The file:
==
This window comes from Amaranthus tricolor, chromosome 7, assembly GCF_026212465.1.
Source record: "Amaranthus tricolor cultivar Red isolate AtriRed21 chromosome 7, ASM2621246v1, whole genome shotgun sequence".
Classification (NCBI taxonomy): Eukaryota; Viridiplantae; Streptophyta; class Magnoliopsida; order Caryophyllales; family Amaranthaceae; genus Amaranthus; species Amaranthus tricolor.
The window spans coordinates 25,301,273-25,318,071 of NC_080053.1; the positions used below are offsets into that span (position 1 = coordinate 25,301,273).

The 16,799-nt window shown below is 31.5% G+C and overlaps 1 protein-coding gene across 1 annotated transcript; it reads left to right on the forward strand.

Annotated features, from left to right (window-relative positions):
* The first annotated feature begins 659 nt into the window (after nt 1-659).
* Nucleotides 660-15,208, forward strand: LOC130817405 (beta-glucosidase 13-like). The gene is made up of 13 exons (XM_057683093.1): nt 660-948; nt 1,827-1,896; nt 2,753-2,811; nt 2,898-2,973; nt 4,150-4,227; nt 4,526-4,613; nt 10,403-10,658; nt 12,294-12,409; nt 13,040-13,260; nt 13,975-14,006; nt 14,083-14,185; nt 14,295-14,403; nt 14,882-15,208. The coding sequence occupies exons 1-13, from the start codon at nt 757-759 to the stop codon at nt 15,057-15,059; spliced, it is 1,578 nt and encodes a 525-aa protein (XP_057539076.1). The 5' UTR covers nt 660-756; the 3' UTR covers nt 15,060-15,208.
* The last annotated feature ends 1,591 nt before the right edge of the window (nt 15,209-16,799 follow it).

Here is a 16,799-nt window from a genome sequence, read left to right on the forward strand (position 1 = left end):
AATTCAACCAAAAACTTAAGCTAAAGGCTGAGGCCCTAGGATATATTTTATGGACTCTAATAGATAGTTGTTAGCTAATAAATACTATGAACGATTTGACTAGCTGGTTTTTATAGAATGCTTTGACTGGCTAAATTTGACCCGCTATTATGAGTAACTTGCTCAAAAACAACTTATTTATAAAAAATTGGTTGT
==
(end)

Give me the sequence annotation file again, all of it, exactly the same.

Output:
This window comes from Amaranthus tricolor, chromosome 7, assembly GCF_026212465.1.
Source record: "Amaranthus tricolor cultivar Red isolate AtriRed21 chromosome 7, ASM2621246v1, whole genome shotgun sequence".
Classification (NCBI taxonomy): Eukaryota; Viridiplantae; Streptophyta; class Magnoliopsida; order Caryophyllales; family Amaranthaceae; genus Amaranthus; species Amaranthus tricolor.
The window spans coordinates 25,301,273-25,318,071 of NC_080053.1; the positions used below are offsets into that span (position 1 = coordinate 25,301,273).

The 16,799-nt window shown below is 31.5% G+C and overlaps 1 protein-coding gene across 1 annotated transcript; it reads left to right on the forward strand.

Annotated features, from left to right (window-relative positions):
* The first annotated feature begins 659 nt into the window (after nt 1-659).
* Nucleotides 660-15,208, forward strand: LOC130817405 (beta-glucosidase 13-like). The gene is made up of 13 exons (XM_057683093.1): nt 660-948; nt 1,827-1,896; nt 2,753-2,811; nt 2,898-2,973; nt 4,150-4,227; nt 4,526-4,613; nt 10,403-10,658; nt 12,294-12,409; nt 13,040-13,260; nt 13,975-14,006; nt 14,083-14,185; nt 14,295-14,403; nt 14,882-15,208. The coding sequence occupies exons 1-13, from the start codon at nt 757-759 to the stop codon at nt 15,057-15,059; spliced, it is 1,578 nt and encodes a 525-aa protein (XP_057539076.1). The 5' UTR covers nt 660-756; the 3' UTR covers nt 15,060-15,208.
* The last annotated feature ends 1,591 nt before the right edge of the window (nt 15,209-16,799 follow it).

Here is a 16,799-nt window from a genome sequence, read left to right on the forward strand (position 1 = left end):
AATTCAACCAAAAACTTAAGCTAAAGGCTGAGGCCCTAGGATATATTTTATGGACTCTAATAGATAGTTGTTAGCTAATAAATACTATGAACGATTTGACTAGCTGGTTTTTATAGAATGCTTTGACTGGCTAAATTTGACCCGCTATTATGAGTAACTTGCTCAAAAACAACTTATTTATAAAAAATTGGTTGT